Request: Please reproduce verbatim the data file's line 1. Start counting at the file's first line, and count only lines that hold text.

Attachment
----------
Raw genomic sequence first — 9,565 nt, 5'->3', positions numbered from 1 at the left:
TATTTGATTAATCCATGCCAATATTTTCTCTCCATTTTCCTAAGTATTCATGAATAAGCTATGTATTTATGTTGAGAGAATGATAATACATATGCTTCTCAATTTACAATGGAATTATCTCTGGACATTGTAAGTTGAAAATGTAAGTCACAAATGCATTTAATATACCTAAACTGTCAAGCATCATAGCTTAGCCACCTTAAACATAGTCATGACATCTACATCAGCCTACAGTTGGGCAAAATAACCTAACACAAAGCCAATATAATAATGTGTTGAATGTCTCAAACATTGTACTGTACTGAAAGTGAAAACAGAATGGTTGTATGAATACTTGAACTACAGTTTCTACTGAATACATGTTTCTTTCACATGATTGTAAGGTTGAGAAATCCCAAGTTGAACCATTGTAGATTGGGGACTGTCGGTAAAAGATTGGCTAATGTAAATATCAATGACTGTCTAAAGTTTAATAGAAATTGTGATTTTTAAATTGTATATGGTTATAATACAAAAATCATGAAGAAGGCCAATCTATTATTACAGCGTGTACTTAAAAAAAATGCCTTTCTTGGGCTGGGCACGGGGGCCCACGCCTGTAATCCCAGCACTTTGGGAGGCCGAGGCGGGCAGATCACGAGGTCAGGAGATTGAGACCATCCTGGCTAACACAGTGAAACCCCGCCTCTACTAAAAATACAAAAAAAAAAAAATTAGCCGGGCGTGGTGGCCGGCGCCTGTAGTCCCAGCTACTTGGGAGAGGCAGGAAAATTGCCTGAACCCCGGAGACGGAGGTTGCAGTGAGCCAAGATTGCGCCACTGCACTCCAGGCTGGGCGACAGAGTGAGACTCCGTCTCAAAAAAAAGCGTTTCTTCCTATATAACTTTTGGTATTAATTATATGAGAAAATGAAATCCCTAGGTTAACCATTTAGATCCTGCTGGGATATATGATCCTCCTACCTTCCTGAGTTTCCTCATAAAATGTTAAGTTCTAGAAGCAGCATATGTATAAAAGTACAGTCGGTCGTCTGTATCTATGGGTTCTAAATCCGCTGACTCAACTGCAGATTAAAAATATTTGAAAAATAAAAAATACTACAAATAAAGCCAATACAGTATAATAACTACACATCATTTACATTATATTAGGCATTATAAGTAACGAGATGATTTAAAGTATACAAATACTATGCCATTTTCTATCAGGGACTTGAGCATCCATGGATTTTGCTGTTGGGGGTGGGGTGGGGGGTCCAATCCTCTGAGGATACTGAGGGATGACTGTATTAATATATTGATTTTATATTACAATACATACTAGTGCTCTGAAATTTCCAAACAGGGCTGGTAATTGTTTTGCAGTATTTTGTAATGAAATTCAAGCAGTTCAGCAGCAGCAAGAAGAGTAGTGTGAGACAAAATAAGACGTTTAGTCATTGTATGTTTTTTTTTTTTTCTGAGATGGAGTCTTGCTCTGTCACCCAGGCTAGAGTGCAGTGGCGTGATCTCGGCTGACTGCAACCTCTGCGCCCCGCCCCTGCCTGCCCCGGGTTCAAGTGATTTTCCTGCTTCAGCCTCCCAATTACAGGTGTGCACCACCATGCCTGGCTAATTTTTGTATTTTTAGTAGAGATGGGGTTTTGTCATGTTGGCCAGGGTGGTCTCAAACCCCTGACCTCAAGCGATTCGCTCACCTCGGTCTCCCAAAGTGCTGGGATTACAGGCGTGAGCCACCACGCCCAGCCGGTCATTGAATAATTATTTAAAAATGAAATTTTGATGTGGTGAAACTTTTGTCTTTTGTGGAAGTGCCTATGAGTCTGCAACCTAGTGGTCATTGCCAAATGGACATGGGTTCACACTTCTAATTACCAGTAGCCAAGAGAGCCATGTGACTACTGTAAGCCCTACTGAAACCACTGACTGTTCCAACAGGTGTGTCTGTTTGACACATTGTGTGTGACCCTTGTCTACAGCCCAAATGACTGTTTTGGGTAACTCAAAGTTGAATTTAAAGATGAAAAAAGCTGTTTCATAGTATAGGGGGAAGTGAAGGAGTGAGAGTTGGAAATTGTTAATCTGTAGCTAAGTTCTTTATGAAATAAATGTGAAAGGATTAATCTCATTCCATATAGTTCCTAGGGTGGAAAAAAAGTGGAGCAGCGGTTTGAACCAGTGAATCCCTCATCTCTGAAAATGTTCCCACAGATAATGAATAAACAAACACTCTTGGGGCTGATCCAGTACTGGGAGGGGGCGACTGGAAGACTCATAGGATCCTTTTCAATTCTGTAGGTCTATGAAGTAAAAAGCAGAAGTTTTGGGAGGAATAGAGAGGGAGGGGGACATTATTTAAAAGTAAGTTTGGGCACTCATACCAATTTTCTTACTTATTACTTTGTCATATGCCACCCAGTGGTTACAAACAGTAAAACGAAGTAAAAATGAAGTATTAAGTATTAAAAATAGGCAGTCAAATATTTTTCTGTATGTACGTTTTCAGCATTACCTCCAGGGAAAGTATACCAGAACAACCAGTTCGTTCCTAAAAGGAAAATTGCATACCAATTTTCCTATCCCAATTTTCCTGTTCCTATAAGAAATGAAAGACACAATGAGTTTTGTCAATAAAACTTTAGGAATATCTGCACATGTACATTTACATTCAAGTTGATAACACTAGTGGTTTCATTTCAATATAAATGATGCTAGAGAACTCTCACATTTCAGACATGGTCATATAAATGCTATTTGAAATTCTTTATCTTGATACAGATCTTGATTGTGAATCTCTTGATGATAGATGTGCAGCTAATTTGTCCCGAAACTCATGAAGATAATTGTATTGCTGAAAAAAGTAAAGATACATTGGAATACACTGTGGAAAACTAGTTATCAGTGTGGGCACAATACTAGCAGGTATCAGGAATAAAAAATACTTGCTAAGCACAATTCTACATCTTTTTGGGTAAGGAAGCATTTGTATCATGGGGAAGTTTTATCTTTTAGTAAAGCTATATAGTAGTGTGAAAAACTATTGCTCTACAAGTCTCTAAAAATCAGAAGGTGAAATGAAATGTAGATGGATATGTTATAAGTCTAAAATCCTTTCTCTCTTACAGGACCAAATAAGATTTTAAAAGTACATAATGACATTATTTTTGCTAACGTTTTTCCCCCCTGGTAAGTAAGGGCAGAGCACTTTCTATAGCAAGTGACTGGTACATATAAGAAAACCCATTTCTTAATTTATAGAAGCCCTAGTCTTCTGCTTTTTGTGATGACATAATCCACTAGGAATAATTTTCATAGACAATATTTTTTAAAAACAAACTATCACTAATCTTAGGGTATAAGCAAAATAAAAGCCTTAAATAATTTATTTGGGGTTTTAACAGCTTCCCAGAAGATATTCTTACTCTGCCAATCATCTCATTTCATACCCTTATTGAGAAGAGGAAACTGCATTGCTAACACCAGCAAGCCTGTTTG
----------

Raw genomic sequence first — 9,565 nt, 5'->3', positions numbered from 1 at the left: